So, if one accepts the general premise that descriptive criticism is the most effective (and least harmful) kind, how does one put that idea into practice? Am I really saying you should never say "speak up," or "slow down?" Well, yes and no. When I direct a play, I do sometimes make prescriptive comments. It's undeniably quicker, and time is nearly always short in any rehearsal process, but there's another distinction. A director is not simply trying to help the actor improve her performance in a vacuum--she's trying to improve the production, which is, in a sense, the director's own work of art. When teaching artists, as opposed to directing them, yes I really am saying you should never say "speak up" or "slow down"--not because those particular prescriptive comments are likely to cause any problems, but because it's a healthy habit to get into--otherwise you're almost bound to make other prescriptive comments that will. In particular, in peer criticism sessions I insist that my students avoid prescriptive comments, and when one makes one--even if it's as innocent as "you need to talk louder" I stop them and make them rephrase the comment in a descriptive way. (By the way, if the students are mature enough to grasp the concept, I also forbid general comments like "It was really good." Strictly speaking, if one accepts the first premise above, that the purpose of criticism is to help the artist improve, such remarks are not criticism at all. Clearly they're completely useless. Even adults in peer criticism situations tend to begin their remarks, "Well, first of all, I though it was really good overall." As an artist, I just don't need to hear that. I feel like saying, "Well, of course it's good--I'm a good writer! But I wouldn't be here if I did not think it could be even better, so stop wasting my time and give me something I can use." Anyway, as an artist, I'm much less interested in whether you like my work than in whether you get it. Obviously, negative remarks in the same vein are equally pointless.) However, while I do think it's good to get into the descriptive habit in general, where the concept is most useful is in designing criticism sessions.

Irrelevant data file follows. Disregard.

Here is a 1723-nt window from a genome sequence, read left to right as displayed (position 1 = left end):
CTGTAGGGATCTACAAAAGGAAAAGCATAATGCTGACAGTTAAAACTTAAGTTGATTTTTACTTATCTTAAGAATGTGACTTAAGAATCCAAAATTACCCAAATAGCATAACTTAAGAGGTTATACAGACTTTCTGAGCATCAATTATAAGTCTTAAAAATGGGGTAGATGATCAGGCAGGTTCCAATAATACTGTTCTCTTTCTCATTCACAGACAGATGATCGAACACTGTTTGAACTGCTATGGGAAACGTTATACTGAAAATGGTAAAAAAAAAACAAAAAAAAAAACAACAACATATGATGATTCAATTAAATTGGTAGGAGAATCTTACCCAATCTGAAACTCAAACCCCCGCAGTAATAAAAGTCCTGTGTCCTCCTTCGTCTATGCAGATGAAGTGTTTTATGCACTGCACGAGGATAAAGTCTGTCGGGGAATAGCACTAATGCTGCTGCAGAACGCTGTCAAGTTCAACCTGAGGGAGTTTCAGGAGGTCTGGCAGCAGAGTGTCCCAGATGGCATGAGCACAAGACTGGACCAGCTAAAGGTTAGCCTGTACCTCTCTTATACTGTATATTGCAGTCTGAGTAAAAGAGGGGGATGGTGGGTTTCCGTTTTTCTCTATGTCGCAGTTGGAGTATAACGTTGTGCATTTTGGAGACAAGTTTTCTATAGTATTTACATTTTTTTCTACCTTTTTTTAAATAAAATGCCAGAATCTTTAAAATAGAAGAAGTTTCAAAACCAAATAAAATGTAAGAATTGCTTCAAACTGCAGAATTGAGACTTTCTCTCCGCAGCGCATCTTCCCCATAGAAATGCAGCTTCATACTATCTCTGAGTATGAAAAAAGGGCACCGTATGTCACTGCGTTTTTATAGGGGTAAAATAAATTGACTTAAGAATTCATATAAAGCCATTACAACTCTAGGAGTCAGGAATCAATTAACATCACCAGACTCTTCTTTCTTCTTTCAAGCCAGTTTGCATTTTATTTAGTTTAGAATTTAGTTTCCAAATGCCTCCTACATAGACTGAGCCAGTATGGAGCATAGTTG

So what does it mean to "design" a criticism session? What's to design? You show the work and invite comment, right? Well, no--not if you seriously want to improve the work. The best peer criticism sessions are highly structured and carefully moderated. I'll give you an example of how this might work. Since my main work as a creative artist is in playwriting, I'll describe a peer criticism session for a new play, but the general concept works with any medium. it starts with careful preparation. When I know a work is shortly going to be read (for example, to a group of fellow playwrights in the collective to which I belong), I start by asking myself what I'm hoping to say with the work. I come up with a list of specific questions about elements of the plot, characters, themes, etc. that I want answered. I am very careful to frame these questions in non-leading ways. For example, in my play, Ernie's Place, there's a bit of "visual text" (my term for nonspeaking business that is meant to convey meaning) in which 12-year old Stella pauses on her way out of the "super secret clubhouse" to adjust a sign tacked to it, "you must be this short to enter." My intent with this moment was to convey Stella's growing uneasiness with the fact that she is growing out of her childhood, and, more generally, with the general impermanence of structures in her life. But I would most certainly not ask, "did you understand that moving the sign is Stella's way of staving off her impending adulthood?" Instead, I would ask, "why did Stella adjust the sign?" That way I get answers that are unbiased by information that's not actually in the play. (If I asked the question the other way, a viewer might well think "Oh--yeah, that makes sense," and answer in the affirmative even though he hadn't actually thought any such thing until I asked the question--and he would likely be unaware himself that he hadn't seen it all along--memory works that way. Once a thing is obvious, we tend to remember that it was always obvious.) Once I have compiled a list of questions, I will often print them and hand them out after the reading, before any discussion has taken place. (This works better than simply posing the questions out loud to the group, because in the second scenario, once one audience member has articulated an idea, the others are quite likely to absorb it unconsciously. Thus, if no one understood my intent, I'll learn that fact, but if even one person did, I may never learn that only one in ten did.) If the structure of the reading event will allow it--say if it's not in any way a public performance--I might even stop the reading at one or more points in the middle to hand out questions. It can be very useful to learn what an audience is thinking at various points prior to the conclusion. (This is why I always spend several performances of a new children's play sitting down front, script in hand, watching the audience and taking notes--but that's really only effective with audiences of children, who don't censor their reactions the way adults do.) Only after folks have filled in and handed back the written questionnaires does any discussion begin.